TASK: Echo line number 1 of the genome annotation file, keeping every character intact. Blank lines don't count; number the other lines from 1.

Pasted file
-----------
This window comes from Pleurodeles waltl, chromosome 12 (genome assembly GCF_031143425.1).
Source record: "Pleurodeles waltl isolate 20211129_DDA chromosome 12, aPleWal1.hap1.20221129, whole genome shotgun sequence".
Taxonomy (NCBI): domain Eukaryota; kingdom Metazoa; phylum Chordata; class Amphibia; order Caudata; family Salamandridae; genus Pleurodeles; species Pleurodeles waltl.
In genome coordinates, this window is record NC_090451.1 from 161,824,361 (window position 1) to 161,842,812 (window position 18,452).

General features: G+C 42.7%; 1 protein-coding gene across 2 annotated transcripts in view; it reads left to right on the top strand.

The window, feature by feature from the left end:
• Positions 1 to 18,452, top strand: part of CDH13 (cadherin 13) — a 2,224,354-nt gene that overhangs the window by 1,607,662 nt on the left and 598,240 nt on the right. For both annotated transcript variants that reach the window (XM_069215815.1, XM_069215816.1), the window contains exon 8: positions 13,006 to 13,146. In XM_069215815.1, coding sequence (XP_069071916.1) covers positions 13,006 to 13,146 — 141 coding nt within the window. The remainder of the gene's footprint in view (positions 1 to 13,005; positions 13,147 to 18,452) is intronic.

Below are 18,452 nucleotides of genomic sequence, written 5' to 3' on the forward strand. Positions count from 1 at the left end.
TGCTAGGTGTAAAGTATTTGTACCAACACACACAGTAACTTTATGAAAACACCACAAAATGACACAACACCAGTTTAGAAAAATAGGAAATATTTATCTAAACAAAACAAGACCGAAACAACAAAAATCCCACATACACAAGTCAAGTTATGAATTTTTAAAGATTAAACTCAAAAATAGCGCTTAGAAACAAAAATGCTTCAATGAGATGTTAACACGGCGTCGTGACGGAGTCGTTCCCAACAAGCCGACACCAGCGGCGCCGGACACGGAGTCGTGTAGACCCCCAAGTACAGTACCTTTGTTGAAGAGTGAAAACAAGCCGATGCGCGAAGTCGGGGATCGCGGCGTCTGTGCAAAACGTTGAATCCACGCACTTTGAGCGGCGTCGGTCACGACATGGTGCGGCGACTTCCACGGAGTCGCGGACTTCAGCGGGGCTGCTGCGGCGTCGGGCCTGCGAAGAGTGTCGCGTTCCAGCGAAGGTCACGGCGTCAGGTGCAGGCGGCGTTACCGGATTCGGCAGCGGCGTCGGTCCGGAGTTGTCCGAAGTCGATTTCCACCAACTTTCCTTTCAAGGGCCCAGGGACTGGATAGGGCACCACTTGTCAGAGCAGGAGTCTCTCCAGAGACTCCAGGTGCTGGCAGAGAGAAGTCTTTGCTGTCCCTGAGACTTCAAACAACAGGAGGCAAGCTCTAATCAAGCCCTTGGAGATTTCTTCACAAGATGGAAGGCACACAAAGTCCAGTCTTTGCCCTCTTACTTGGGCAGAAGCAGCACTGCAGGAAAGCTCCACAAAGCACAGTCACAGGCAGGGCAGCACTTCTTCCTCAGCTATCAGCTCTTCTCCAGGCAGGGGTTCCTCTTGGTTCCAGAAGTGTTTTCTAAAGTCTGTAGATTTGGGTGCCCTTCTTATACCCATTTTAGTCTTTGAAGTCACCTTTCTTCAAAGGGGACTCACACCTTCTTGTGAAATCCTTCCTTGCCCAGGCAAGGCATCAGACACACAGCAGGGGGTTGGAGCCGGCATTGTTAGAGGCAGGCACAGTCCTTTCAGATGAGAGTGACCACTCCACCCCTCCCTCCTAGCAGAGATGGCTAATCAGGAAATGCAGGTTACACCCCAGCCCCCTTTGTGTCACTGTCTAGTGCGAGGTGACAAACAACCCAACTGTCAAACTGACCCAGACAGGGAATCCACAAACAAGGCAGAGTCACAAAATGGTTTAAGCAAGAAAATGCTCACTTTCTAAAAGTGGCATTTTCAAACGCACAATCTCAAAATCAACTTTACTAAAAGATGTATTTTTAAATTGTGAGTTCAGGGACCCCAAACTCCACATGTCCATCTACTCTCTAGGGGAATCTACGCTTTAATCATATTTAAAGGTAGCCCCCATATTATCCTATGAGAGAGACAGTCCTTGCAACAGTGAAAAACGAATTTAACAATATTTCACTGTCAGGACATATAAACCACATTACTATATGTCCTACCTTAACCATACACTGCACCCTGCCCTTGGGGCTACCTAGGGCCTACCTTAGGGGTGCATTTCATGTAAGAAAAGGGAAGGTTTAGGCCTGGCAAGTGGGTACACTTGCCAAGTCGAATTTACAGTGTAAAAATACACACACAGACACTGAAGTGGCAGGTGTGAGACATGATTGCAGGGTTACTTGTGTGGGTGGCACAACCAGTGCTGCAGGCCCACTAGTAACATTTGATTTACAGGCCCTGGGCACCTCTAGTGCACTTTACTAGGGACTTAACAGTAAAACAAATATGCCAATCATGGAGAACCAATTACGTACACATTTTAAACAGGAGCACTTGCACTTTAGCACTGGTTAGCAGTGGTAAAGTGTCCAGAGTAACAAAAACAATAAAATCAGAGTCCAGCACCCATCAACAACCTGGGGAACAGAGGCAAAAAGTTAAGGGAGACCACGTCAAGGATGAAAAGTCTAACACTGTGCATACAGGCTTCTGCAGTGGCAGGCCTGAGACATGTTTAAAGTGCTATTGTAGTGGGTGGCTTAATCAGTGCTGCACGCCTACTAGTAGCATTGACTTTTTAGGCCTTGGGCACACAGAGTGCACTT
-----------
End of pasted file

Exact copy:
This window comes from Pleurodeles waltl, chromosome 12 (genome assembly GCF_031143425.1).